22. 22. Lack of sleep Sleep deprivation occurs when an individual fails to get enough sleep. The amount of sleep that a person needs varies from one person to another, but on average most adults need about seven to eight hours of sleep each night to feel alert and well rested Importance of sleep :1. 2. 3. 4. 5. 6. 7. Sleep boosts immunity Sleep can slim you down (Studies have shown that people who sleep less than seven hours a day are 30% more likely to be obese) Sleep boosts your mental wellbeing Sleep prevents diabetes (Studies have suggested that people who usually sleep less than five hours a night have an increased risk of having or developing diabetes) Sleep increases your sex drive Sleep wards off heart disease Sleep increases your fertility (Difficulty conceiving a baby has been claimed as one of the effects of sleep deprivation) Source :- NHS Choices
  23. 23. Impact of lack of sleep The primary effect of sleep deprivation is excessive daytime sleepiness. A sleepdeprived person is likely to fall asleep when forced to sit still in a quiet or monotonous situation, such as during a meeting or class. This degree of severe sleepiness can be a safety hazard, causing drowsy driving and workplace injuries. The other effects of sleep deprivation are widespread:  • • • • • • • • • • • • Performance Lack of concentration Attention deficits Reduced vigilance Longer reaction times Distractibility Lack of energy Fatigue Restlessness Lack of coordination Poor decisions Increased errors Forgetfulness  • • • • Mood Irritability Lack of motivation Anxiety Symptoms of depression
  24. 24. Factors contributing to obesity Genetics affect the amount of body fat stored and distributed. It also affects how efficiently body converts food into energy Family history family members tend to have similar eating, lifestyle and activity habits Age with ageing, hormonal changes and a less active lifestyle increase your risk of obesity Socio-economic issues also links to obesity as they determine affordability and access to different food needs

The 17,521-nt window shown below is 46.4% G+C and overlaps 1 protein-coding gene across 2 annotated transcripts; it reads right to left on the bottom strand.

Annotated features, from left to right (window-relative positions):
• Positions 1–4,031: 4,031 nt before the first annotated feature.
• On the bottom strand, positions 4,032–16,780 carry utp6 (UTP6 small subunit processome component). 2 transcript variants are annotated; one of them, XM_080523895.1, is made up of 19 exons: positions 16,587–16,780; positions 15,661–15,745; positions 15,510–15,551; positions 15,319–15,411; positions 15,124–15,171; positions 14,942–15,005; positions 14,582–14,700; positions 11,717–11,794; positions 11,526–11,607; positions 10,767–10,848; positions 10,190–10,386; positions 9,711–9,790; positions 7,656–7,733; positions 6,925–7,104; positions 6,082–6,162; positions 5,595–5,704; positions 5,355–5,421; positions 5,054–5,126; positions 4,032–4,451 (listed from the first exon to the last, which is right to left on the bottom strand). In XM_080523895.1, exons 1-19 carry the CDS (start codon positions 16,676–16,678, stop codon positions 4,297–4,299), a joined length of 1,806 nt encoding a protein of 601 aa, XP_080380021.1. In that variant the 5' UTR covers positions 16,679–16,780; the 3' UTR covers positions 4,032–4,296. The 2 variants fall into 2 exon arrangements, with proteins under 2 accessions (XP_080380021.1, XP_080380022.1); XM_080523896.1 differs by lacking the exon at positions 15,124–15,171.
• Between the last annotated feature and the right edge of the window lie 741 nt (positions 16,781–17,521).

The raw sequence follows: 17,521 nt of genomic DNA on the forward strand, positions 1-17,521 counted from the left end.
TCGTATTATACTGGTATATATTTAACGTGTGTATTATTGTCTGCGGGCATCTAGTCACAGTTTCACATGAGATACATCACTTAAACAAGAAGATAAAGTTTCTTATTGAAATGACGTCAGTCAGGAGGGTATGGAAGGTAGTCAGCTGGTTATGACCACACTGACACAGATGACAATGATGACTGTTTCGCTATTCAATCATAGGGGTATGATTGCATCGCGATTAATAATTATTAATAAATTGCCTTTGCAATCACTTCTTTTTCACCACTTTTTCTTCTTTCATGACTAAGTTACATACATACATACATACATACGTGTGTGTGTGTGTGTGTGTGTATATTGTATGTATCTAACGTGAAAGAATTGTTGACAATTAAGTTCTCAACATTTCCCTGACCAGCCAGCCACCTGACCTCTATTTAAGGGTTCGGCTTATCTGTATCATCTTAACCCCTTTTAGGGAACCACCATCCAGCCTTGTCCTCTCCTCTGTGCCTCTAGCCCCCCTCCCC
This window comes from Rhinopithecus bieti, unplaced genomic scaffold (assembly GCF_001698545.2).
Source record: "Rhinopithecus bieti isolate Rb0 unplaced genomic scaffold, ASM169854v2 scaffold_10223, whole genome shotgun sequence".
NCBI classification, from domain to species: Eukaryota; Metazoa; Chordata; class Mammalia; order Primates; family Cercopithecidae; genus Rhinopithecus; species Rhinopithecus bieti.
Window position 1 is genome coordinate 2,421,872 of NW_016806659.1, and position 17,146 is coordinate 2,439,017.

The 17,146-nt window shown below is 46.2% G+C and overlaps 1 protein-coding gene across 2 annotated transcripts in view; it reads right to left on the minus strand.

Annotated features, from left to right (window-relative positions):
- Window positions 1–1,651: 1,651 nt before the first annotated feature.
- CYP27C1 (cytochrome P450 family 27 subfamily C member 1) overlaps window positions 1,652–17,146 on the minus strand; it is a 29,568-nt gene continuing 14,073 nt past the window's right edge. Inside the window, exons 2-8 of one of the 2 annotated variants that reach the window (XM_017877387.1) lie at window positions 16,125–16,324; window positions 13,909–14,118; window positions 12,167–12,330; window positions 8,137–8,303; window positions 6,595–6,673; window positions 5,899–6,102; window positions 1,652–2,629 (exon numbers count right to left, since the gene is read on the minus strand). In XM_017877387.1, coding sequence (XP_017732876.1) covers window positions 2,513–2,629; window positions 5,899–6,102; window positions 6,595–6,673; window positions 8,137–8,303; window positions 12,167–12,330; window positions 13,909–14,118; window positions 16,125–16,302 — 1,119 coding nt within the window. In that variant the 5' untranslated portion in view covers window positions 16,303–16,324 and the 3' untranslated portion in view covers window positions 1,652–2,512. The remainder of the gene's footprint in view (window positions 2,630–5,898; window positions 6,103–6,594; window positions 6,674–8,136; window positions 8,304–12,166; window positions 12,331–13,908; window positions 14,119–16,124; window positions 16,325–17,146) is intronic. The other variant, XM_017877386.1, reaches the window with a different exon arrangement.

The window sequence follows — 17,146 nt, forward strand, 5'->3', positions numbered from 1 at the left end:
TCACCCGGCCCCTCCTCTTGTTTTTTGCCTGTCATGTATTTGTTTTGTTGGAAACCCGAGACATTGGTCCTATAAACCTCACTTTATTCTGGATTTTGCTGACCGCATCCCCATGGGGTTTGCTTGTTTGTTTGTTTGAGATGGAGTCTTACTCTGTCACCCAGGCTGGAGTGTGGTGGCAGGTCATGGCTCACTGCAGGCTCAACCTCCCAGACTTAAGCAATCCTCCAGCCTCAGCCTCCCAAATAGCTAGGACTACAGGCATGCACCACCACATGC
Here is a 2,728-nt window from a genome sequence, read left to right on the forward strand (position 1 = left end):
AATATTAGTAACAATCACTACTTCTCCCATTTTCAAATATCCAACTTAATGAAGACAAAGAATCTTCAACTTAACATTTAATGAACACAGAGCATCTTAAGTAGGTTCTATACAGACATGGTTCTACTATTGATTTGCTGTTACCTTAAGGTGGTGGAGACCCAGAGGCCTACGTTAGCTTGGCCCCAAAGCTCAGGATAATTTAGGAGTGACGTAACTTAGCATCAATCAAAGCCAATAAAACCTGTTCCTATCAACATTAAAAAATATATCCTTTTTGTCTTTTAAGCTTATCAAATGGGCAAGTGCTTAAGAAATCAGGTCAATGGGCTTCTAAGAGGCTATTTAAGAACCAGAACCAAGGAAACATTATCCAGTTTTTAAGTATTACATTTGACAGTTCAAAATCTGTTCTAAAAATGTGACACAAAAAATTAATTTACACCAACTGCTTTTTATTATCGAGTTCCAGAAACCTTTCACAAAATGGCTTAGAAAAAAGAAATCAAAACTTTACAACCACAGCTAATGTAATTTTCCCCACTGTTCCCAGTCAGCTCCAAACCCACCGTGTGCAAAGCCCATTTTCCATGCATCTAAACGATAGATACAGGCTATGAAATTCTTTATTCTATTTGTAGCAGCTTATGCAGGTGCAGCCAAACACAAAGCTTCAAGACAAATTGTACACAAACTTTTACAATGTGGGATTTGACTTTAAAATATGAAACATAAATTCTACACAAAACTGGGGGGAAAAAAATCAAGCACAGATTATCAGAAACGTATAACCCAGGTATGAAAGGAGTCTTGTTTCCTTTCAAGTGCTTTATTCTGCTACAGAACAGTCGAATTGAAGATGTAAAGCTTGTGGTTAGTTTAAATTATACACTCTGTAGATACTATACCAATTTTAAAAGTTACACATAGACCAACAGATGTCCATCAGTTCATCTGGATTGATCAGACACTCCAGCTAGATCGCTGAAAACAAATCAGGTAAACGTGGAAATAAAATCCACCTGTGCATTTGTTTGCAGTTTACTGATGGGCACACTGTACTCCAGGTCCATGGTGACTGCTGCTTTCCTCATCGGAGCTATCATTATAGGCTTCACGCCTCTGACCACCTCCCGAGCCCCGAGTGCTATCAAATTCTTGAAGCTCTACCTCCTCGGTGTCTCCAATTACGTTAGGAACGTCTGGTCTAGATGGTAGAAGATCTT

25. 25. Effect of Obesity on Health High blood pressure Additional fat tissue in the body needs oxygen and nutrients in order to live, which requires the blood vessels to circulate more blood to the fat tissue. This increases the workload of the heart because it must pump more blood through additional blood vessels. More circulating blood also means more pressure on the artery walls Heart disease Atherosclerosis (hardening of the arteries) is present 10 times more often in obese people compared to those who are not obese. Coronary artery disease is also more prevalent because fatty deposits build up in arteries that supply the heart Diabetes Obesity is the major cause of type II diabetes. Obesity can cause resistance to insulin, the hormone that regulates blood sugar Osteoarthritis Obesity can affect the knees and hips because of the stress placed on the joints by extra weight Psychosocial effects In a culture where often the ideal of physical attractiveness is to be overly thin, people who are overweight or obese frequently suffer disadvantages. Overweight and obese persons are often blamed for their condition and may be considered to be lazy or weakwilled.
  26. 26. Prevalence of obesity/ overweight (BMI) in India Rural India Urban India